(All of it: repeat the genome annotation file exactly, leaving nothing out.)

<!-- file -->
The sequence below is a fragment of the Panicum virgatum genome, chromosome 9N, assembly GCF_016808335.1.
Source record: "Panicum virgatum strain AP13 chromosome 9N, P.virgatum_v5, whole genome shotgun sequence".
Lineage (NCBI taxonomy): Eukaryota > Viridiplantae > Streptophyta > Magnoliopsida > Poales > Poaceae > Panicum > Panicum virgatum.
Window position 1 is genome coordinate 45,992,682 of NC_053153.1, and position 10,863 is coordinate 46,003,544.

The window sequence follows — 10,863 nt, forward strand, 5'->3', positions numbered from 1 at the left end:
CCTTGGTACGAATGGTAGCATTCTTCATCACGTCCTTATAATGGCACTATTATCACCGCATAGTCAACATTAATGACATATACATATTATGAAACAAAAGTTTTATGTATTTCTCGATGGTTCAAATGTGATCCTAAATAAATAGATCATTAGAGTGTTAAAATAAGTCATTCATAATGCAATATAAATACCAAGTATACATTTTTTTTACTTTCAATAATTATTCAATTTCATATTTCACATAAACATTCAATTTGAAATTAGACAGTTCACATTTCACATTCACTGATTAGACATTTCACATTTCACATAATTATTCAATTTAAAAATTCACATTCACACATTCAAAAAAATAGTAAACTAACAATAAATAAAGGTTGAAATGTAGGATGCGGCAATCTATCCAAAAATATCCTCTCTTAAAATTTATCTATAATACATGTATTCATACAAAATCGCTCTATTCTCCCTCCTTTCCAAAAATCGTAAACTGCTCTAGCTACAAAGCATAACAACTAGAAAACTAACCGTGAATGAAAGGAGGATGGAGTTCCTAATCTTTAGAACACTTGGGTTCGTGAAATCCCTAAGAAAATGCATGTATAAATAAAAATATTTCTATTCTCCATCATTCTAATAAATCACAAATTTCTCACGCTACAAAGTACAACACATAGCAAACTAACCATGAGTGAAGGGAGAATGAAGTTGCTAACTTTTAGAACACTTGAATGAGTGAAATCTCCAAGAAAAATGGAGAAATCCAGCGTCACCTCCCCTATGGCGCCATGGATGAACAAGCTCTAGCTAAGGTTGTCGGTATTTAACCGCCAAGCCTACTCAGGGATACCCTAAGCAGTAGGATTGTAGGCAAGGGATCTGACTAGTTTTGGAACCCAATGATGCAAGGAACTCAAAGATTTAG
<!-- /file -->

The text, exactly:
The sequence below is a fragment of the Panicum virgatum genome, chromosome 9N, assembly GCF_016808335.1.
Source record: "Panicum virgatum strain AP13 chromosome 9N, P.virgatum_v5, whole genome shotgun sequence".
Lineage (NCBI taxonomy): Eukaryota > Viridiplantae > Streptophyta > Magnoliopsida > Poales > Poaceae > Panicum > Panicum virgatum.
Window position 1 is genome coordinate 45,992,682 of NC_053153.1, and position 10,863 is coordinate 46,003,544.

The window sequence follows — 10,863 nt, forward strand, 5'->3', positions numbered from 1 at the left end:
CCTTGGTACGAATGGTAGCATTCTTCATCACGTCCTTATAATGGCACTATTATCACCGCATAGTCAACATTAATGACATATACATATTATGAAACAAAAGTTTTATGTATTTCTCGATGGTTCAAATGTGATCCTAAATAAATAGATCATTAGAGTGTTAAAATAAGTCATTCATAATGCAATATAAATACCAAGTATACATTTTTTTTACTTTCAATAATTATTCAATTTCATATTTCACATAAACATTCAATTTGAAATTAGACAGTTCACATTTCACATTCACTGATTAGACATTTCACATTTCACATAATTATTCAATTTAAAAATTCACATTCACACATTCAAAAAAATAGTAAACTAACAATAAATAAAGGTTGAAATGTAGGATGCGGCAATCTATCCAAAAATATCCTCTCTTAAAATTTATCTATAATACATGTATTCATACAAAATCGCTCTATTCTCCCTCCTTTCCAAAAATCGTAAACTGCTCTAGCTACAAAGCATAACAACTAGAAAACTAACCGTGAATGAAAGGAGGATGGAGTTCCTAATCTTTAGAACACTTGGGTTCGTGAAATCCCTAAGAAAATGCATGTATAAATAAAAATATTTCTATTCTCCATCATTCTAATAAATCACAAATTTCTCACGCTACAAAGTACAACACATAGCAAACTAACCATGAGTGAAGGGAGAATGAAGTTGCTAACTTTTAGAACACTTGAATGAGTGAAATCTCCAAGAAAAATGGAGAAATCCAGCGTCACCTCCCCTATGGCGCCATGGATGAACAAGCTCTAGCTAAGGTTGTCGGTATTTAACCGCCAAGCCTACTCAGGGATACCCTAAGCAGTAGGATTGTAGGCAAGGGATCTGACTAGTTTTGGAACCCAATGATGCAAGGAACTCAAAGATTTAG